USA Basketball Women’s National Team Director Carol Callan serves as the chair of the USA Basketball Women’s National Team Steering Committee, which includes USA Basketball Executive Director/CEO Jim Tooley; WNBA appointee Reneé Brown, WNBA Chief of Basketball Operations and Player Relations; NCAA appointee Chris Plonsky, Director of Women's Athletics/Athletics External Services, University of Texas; and three-time Olympic and two-time FIBA World Championship gold medalist Katie Smith, who played in nearly 200 games for USA Basketball from 1993-2008, and serves as the athlete representative.
FIBA World Championship
The FIBA World Championship has been contested essentially every four years since 1953, and the United States captured the first two gold medals before the beginning of the Soviet domination of women’s basketball was kicked-off at the 1959 World Championship. The former USSR put together a string of five straight golds (1959, 1964, 1967, 1971, 1975), before the United States reclaimed gold in 1979. The Soviet Union in 1983 earned its final FIBA World Championship crown as the USA went on to capture five of the next six World Championships (1986, 1990, 1998, 2002, 2010). The only other nations to break into the gold medal column at this event are Australia in 2006, and Brazil, which defeated the USA in the 1994 semifinals and went on to take first that year.
The USA owns a record eight gold medals, one silver medal and two bronze medals in FIBA World Championship play, while compiling an all-time 97-21 record at the event. In 2010, the most recent World Championship, the U.S. finished with a perfect 9-0 record and the gold medal.
Turkey, the host country, which also claimed bronze in the FIBA Europe Championship; the United States, which earned its berth by virtue of claiming the gold medal at the 2012 Olympic Games; Angola (gold medalist) and Mozambique (silver medalist) from FIBA Africa; Cuba (gold medalist), Canada (silver medalist) and Brazil (bronze medalist) from FIBA Americas; Spain (gold medalist), France (silver medalist), Serbia (fourth place), Belarus (fifth place) and Czech Republic (sixth place) from FIBA Europe; Australia (gold medalist) from FIBA Oceania and three additional teams to be determined through the FIBA Asia Championship, the lone remaining FIBA zone qualifying tournament in 2013.
The 17th FIBA World Championship format will feature a round-robin competition in preliminary round play with four groups comprised of four teams each. The top two teams from each preliminary group advance to the Oct. 3 quarterfinals, with the winners competing in the Oct. 4 medal semifinals and the gold medal game will be contested Oct. 5.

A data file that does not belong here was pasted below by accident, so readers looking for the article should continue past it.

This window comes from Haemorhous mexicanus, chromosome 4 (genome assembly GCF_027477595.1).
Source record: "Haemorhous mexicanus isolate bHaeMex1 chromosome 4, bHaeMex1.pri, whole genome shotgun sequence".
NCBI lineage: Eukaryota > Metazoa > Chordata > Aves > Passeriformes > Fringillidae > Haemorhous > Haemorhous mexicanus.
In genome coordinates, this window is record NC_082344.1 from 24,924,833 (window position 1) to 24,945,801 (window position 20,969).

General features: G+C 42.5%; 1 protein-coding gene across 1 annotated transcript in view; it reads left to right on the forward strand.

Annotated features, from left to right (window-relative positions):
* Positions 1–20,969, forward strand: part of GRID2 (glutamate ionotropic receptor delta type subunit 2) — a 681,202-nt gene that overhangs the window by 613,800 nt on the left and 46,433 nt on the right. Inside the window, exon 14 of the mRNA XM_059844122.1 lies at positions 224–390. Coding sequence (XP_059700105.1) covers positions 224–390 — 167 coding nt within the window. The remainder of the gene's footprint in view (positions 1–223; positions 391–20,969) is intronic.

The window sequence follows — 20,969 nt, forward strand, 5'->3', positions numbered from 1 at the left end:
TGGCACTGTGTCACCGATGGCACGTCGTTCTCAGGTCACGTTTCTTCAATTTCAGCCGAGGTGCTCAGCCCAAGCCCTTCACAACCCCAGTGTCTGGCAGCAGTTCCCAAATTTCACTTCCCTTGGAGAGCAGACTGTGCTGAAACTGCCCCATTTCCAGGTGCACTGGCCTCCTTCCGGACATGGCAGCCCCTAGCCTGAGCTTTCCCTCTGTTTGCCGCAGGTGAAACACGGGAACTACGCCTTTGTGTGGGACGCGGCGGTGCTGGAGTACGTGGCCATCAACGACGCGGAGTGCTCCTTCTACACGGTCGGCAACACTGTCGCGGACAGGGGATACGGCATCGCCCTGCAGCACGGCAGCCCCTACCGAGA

Based in Colorado Springs, Colo., USA Basketball is a nonprofit organization and the national governing body for men’s and women’s basketball in the United States. As the recognized governing body for basketball in the U.S. by the International Basketball Federation (FIBA) and the United States Olympic Committee (USOC), USA Basketball is responsible for the selection, training and fielding of USA teams that compete in FIBA sponsored international competitions, as well as for some national competitions.
During the 2009-12 quadrennium, 1,273 men and women players and 235 coaches participated in USA Basketball, including USA Basketball teams and trials, and USA Basketball 3x3 FIBA championships.
USA Basketball men’s and women’s teams between 2009-12 compiled an impressive 264-35 win-loss record in FIBA and FIBA Americas competitions, the Pan American Games, the World University Games, the Nike Hoop Summit and in exhibition games.
USA teams are the current men’s and women’s champions in the Olympics; men’s and women’s FIBA World Championships (Basketball World Cup); men’s and women’s FIBA U19 World Championship; men’s and women’s FIBA U17 World Championships; men’s and women’s U18 and U16 FIBA Americas Championships; and FIBA 3x3 Women’s World Championship and FIBA 3x3 Women’s U18 World Championship. USA Basketball also currently ranks No. 1 in all five of FIBA’s world ranking categories, including combined, men’s, women’s, boys and girls. USA Basketball also currently ranks No. 1 in all five of FIBA’s world ranking categories, including combined, men’s, women’s, boys and girls.